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The Wall Street Journal is reporting that the Air Force, not content with blocking WikiLeaks and its mirrors, has begun blocking media sites carrying WL documents. "Air Force users who try to view the websites of the New York Times, Britain's Guardian, Spain's El Pais, France's Le Monde or German magazine Der Spiegel instead get a page that says, 'ACCESS DENIED. Internet Usage is Logged & Monitored'... The Air Force says it has blocked more than 25 websites that contain WikiLeaks documents, in order to keep classified material off unclassified computer systems. ... The move was ordered by the 24th Air Force... The Army, Navy, and Marines aren't blocking the sites, and the Defense Department hasn't told the services to do so, according to spokespeople for the services and the Pentagon."
Aggrajag and Mortimer.CA, among others, wrote to inform us that Theo de Raadt has made public an email sent to him by Gregory Perry, who worked on the OpenBSD crypto framework a decade ago. The claim is that the FBI paid contractors to insert backdoors into OpenBSD's IPSEC stack. Mr. Perry is coming forward now that his NDA with the FBI has expired. The code was originally added ten years ago, and over that time has changed quite a bit, "so it is unclear what the true impact of these allegations are" says Mr. de Raadt. He added: "Since we had the first IPSEC stack available for free, large parts of the code are now found in many other projects/products." (Freeswan and Openswan are not based on this code.)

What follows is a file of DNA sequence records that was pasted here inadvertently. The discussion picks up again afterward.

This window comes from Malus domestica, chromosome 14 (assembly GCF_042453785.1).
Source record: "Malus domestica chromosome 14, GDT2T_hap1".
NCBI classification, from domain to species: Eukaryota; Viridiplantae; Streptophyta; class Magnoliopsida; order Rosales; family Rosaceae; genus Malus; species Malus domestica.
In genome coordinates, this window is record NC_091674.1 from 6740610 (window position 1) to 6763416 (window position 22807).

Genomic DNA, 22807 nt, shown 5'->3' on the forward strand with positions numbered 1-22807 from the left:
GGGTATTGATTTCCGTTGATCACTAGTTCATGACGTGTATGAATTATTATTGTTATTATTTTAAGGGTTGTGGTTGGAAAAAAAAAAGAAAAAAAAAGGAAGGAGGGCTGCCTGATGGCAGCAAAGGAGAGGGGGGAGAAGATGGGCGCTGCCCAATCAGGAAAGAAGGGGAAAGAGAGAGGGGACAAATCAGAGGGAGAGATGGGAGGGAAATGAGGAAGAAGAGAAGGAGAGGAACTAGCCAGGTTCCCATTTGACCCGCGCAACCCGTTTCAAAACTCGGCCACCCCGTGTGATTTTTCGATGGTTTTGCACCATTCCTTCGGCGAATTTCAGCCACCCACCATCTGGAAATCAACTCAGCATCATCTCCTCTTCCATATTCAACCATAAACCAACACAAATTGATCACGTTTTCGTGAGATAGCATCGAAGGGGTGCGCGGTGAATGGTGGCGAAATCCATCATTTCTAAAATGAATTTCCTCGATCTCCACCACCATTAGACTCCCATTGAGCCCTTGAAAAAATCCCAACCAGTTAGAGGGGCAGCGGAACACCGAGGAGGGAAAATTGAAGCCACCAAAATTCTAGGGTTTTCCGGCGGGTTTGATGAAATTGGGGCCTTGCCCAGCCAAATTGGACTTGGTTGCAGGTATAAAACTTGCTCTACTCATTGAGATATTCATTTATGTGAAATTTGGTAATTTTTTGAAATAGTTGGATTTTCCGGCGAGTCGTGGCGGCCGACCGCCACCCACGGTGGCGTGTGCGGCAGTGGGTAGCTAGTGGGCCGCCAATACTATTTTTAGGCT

Okian Warrior writes "As reported on the EFF website, today the US Court of Appeals for the Sixth Circuit ruled that the contents of the messages in an email inbox hosted on a provider's servers are protected by the Fourth Amendment, even though the messages are accessible to an email provider. As the court puts it, 'The government may not compel a commercial ISP to turn over the contents of a subscriber's emails without first obtaining a warrant based on probable cause.'"